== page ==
Magnetic switching is typically accomplished by using a driving field that stays on until the magnetization is rotated to its final position. An experiment demonstrates that, in antiferromagnets, inertial effects can be harnessed, such that only a short ‘kick’ is required to transfer sufficient momentum to the spin system for it to reorient.

    • A. V. Kimel
    • , B. A. Ivanov
    • , R. V. Pisarev
    • , P. A. Usachev
    • , A. Kirilyuk
    •  & Th. Rasing
  • Letter |

    Radiofrequency spectroscopy provides a microscopic probe of fermionic pairing in ultracold Fermi gases. Calculations now suggest that there is a one-to-one correspondence between the theory of these spectra and the theory of paraconductivity fluctuations in superconductors, that is, the effect of enhanced conductivity even before the system enters the superconducting state.

    • Pierbiagio Pieri
    • , Andrea Perali
    •  & Giancarlo Calvanese Strinati

Articles

  • Article |

    Formulating a consistent framework for relativistic thermodynamics has been a subject of controversy over the past century. A new approach for defining thermodynamic quantities makes predictions that are, in principle, testable, and which might lead to a natural extension of thermodynamics to general relativity.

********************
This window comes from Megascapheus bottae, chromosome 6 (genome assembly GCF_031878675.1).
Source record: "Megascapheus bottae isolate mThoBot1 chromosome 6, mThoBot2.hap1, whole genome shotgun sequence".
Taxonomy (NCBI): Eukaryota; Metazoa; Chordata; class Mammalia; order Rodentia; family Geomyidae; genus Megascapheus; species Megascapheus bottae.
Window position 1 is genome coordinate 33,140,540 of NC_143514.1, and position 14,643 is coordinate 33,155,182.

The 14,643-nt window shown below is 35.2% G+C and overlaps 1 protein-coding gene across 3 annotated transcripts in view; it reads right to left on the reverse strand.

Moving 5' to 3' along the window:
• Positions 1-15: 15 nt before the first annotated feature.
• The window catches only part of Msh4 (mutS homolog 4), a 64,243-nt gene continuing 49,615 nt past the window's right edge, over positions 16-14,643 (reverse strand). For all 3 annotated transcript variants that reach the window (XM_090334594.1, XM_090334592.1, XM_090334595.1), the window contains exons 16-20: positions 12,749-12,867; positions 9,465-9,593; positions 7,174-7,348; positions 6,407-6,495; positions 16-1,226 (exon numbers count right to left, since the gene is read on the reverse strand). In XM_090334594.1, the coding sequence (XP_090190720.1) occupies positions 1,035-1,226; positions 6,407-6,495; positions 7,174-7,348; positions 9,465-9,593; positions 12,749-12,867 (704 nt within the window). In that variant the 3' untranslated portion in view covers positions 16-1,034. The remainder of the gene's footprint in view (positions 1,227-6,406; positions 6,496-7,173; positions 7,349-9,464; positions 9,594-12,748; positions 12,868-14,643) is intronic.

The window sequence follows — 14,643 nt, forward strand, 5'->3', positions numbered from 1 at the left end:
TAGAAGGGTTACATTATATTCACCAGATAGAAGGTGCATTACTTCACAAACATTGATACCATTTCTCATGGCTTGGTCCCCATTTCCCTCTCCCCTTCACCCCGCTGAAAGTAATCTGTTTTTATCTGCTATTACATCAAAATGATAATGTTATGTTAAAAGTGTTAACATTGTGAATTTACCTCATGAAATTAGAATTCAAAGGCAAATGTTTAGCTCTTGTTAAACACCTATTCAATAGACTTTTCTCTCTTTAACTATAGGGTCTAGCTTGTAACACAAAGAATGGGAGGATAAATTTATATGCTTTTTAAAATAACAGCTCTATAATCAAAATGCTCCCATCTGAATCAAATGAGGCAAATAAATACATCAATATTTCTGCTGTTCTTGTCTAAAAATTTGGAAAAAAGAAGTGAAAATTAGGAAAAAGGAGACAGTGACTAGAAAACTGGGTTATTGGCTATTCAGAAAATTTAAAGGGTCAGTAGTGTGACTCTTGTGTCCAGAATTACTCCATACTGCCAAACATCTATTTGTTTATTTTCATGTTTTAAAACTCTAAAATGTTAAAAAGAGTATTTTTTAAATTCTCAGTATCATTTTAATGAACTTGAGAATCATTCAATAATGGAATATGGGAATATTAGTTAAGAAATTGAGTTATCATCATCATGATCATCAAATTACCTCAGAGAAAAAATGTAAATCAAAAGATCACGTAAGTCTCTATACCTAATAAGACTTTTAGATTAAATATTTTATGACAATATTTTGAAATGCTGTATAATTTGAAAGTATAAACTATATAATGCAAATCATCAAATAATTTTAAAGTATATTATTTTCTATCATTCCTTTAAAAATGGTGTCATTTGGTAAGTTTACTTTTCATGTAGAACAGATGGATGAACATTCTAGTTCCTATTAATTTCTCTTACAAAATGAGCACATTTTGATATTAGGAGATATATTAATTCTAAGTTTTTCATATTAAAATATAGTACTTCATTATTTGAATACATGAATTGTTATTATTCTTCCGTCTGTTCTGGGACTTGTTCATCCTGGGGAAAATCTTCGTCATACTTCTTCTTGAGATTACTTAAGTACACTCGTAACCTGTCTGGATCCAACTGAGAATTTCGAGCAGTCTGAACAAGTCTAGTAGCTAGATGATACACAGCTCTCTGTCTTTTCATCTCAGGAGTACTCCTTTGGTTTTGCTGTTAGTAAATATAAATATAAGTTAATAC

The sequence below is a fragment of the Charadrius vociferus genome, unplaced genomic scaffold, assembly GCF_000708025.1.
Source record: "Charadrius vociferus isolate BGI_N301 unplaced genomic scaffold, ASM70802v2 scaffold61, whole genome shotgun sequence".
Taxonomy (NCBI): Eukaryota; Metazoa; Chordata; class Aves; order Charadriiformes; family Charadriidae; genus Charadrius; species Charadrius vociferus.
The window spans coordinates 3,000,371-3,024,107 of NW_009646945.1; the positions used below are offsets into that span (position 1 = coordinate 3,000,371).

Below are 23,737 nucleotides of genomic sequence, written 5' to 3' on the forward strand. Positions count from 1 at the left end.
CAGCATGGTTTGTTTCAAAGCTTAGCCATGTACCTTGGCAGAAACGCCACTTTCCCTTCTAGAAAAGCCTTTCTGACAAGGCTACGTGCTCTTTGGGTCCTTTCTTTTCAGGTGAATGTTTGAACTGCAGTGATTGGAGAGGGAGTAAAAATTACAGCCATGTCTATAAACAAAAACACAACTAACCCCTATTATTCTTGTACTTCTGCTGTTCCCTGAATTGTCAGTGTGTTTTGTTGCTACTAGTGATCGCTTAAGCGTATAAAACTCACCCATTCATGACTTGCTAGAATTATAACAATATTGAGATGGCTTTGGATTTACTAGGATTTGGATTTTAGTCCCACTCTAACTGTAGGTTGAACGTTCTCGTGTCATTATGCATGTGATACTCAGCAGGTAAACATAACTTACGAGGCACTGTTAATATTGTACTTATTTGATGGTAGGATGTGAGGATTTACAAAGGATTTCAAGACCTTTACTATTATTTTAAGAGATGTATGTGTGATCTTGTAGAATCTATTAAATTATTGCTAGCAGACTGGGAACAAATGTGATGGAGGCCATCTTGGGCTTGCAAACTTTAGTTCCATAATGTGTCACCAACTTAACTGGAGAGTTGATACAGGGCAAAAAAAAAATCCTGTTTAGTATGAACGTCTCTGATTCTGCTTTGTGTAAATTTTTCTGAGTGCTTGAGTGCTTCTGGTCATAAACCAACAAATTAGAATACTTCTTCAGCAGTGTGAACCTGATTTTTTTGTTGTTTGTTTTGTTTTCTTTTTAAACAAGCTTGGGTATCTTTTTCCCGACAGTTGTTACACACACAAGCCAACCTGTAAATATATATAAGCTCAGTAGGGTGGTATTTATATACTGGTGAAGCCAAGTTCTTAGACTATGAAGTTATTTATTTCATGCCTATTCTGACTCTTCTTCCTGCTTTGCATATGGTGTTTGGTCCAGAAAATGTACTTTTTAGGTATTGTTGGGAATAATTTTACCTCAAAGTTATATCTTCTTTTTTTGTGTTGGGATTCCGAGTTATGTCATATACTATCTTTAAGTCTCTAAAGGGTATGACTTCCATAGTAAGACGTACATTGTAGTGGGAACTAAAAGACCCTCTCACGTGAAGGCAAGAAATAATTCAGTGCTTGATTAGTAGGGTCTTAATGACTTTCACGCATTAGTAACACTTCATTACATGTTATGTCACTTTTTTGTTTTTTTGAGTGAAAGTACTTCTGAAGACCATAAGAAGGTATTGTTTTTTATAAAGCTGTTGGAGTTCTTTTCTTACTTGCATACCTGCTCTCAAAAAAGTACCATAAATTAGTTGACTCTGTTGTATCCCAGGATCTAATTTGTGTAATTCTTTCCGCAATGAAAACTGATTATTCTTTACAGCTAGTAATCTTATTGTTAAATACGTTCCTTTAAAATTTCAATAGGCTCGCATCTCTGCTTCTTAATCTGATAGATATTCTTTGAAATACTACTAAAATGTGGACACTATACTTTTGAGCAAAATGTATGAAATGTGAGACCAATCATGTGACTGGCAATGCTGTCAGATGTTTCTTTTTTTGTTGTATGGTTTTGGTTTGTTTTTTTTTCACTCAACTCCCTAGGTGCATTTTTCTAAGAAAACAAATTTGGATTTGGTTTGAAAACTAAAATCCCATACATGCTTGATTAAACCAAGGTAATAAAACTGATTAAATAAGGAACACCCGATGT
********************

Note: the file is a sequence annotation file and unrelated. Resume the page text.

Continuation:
• Jörn Dunkel
    • , Peter Hänggi
    •  & Stefan Hilbert
  • Article |

    Bound entanglement is a particular class that is not distillable—that is, it cannot be converted into a pure maximally entangled state by means of local operations and classical communication. A four-qubit bound entangled state, or Smolin state, has now been created experimentally.

    • Elias Amselem
    •  & Mohamed Bourennane
  • Article |

    The identification of the magnetic-fluctuation mode at a quantum phase transition of the archetypical heavy-fermion compound Ce1−xLaxRu2Si2 indicates that quantum criticality in this system is governed by collective antiferromagnetic behaviour, rather than by local magnetic moments as has been suggested.

    • W. Knafo
    • , S. Raymond
    • , P. Lejay
    •  & J. Flouquet
  • Article |

    In semiconductor quantum dots, interactions between the confined electrons and the surrounding reservoir of nuclear spins limit the attainable electron-spin coherence. But the nuclear-spin reservoir can also take a constructive role, as it facilitates the locking of the optical quantum-dot resonance to the changing frequency of an external driving laser, as an experiment now demonstrates.

    • C. Latta
    • , A. Högele
    • , Y. Zhao
    • , A. N. Vamivakas
    • , P. Maletinsky
    • , M. Kroner
    • , J. Dreiser
    • , I. Carusotto
    • , A. Badolato
    • , D. Schuh
    • , W. Wegscheider
    • , M. Atature
    •  & A. Imamoglu
  • Article |

    When electrons are transported through a semiconductor quantum dot, they interact with nuclear spin in the host material. This interaction—often considered to be a nuisance—is now shown to provide a feedback mechanism that actively pulls the electron-spin Larmor frequency into resonance with that of an external microwave driving field.

    • Ivo T. Vink
    • , Katja C. Nowack
    • , Frank H. L. Koppens
    • , Jeroen Danon
    • , Yuli V. Nazarov
    •  & Lieven M. K. Vandersypen
  • Article |

    Understanding the mechanical properties of DNA helps us to predict protein–DNA and DNA–DNA interactions. It is now shown that—with the aid of statistical physics—the melting temperature of DNA can be used to extract very detailed information about local flexibility.

    • Gerald Weber
    • , Jonathan W. Essex
    •  & Cameron Neylon